How much do you need in your emergency fund for unseen events?

Unforeseen events are the reason why 36% of Spaniards fail to save regularly every month

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The car that breaks down, the boiler that stops working work or the washing machine that has had it. Unforeseen events are the reason why 36% of Spaniards fail to save regularly every month. The way to fix this is to set up your emergency fund.

What is an emergency fund?

An emergency fund is your financial cushion. It is the money you have saved to deal with unforeseen economic events that may arise. Your safety net to cover expenses that you have not budgeted for, like the three examples at the beginning of this article or a leak in the apartment building. Beyond these unforeseen events is everything that you can predict, such as vacations or changing your car when yours is a little old, for example. And of course, any indulgence or expense that you can avoid.

The better you plan your budget, the less expenses will fall into the emergency fund and the less money you will need to accumulate in this.

Why it is important to have an emergency fund?

What can a financial cushion add to your life? Peace of mind and security.

No matter what your salary is, everyone can benefit from having savings to meet unexpected expenses without needing an upheaval in their life and finances. This is the only reason why it is necessary to set up this financial tool.

From a practical point of view, an adequate financial cushion can stop you getting into debt and, more importantly, doing so at a high interest rate. Imagine that your car breaks down and you don’t have that emergency fund or any savings. How are you going to pay for the repair? By financing it, meaning you will end up paying more for it and giving yourself a new payment obligation every month.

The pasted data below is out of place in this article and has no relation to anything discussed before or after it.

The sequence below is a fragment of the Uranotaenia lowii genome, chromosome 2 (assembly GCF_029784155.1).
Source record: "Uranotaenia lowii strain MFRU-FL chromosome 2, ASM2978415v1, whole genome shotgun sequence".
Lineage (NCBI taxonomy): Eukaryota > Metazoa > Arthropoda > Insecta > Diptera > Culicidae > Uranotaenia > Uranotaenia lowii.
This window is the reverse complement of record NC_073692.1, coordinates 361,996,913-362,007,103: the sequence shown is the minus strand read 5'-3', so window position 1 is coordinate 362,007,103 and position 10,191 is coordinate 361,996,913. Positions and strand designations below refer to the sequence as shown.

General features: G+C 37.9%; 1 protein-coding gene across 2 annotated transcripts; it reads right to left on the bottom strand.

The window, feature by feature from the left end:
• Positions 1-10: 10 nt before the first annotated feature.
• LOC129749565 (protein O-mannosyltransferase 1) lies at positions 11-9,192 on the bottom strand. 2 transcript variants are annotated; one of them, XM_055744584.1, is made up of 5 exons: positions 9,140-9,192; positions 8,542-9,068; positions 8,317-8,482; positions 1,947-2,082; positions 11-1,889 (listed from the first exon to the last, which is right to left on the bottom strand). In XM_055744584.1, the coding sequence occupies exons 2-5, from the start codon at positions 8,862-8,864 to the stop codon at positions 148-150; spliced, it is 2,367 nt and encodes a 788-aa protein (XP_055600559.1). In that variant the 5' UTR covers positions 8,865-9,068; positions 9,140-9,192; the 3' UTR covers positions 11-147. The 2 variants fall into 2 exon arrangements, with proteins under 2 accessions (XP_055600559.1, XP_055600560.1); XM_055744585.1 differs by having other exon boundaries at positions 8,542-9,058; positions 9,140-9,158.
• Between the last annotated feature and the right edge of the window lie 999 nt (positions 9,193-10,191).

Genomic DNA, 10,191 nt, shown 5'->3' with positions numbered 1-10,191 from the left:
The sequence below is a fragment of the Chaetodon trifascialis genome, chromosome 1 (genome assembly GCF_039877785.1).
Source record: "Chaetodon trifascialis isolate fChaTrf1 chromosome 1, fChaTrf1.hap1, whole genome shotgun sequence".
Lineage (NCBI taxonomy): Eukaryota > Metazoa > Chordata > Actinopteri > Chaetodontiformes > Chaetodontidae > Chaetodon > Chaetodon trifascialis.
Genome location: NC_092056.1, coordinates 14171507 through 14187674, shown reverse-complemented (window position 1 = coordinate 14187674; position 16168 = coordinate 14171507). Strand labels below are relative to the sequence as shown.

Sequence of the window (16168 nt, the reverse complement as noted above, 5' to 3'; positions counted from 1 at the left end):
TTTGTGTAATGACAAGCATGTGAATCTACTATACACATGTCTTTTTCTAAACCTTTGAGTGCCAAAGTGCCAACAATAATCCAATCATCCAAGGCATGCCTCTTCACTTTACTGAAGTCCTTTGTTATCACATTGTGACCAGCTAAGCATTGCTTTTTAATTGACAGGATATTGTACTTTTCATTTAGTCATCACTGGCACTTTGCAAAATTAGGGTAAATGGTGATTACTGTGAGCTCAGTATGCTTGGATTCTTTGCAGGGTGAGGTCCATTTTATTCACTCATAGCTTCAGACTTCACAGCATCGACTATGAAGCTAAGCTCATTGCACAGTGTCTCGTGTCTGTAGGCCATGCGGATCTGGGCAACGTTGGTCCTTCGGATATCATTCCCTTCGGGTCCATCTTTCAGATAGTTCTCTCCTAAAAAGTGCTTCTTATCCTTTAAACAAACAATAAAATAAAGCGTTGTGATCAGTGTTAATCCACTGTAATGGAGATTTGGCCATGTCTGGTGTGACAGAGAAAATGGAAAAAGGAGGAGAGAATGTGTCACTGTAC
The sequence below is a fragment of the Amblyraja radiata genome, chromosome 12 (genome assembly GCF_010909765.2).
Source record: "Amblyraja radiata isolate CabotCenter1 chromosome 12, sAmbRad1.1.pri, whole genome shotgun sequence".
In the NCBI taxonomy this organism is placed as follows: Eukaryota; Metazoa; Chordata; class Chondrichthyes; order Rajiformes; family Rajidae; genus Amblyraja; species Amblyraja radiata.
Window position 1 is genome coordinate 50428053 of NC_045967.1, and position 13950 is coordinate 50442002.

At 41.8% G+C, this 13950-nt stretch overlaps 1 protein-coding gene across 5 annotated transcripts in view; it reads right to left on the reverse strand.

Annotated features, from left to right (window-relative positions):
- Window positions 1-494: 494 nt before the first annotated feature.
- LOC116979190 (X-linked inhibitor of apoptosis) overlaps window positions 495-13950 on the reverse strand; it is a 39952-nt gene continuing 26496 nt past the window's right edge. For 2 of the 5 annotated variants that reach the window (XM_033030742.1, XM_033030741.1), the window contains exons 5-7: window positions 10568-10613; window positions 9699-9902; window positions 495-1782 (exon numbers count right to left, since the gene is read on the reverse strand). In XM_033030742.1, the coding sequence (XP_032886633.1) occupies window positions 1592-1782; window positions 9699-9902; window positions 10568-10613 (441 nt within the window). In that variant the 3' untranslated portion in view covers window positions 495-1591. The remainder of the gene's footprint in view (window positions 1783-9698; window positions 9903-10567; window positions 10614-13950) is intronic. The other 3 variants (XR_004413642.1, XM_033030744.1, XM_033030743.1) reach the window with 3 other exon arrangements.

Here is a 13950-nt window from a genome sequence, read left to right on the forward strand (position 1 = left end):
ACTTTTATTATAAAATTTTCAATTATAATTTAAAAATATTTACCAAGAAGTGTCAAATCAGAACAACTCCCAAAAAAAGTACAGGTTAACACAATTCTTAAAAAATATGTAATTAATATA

You won’t have to put your savings plan on hold every time something unexpected comes up and then start again from scratch. Even if you have already automated your savings system, as explained below, it won’t be a hassle.

Where to start?   When it comes to building your financial cushion, the first two questions that come to mind are how much you need and how to put that money together.

How much money do you need to have for emergencies?

The goal of your emergency cushion is to allow you to feel safe and be able to sleep soundly. Therefore, the first thing you should do to answer how much money you need for contingencies is to define the level of security you are looking for.

To figure this out, think about your financial situation, what your fixed expenses are, what possibilities you have for getting quick cash without going into debt, how employable you are and whether or not you have dependents.

If you don’t know how much to start with, most personal finance books set a minimum of three months of your expenses as an emergency cushion and recommend making this at least six months. If you don’t want to crunch the numbers or need a little more security, you can build your emergency fund up to three to six months of your salary, which should be more than your fixed expenses.

From there, you can adjust the amount of your contingency fund to the level of security you need.

How do you build your emergency fund?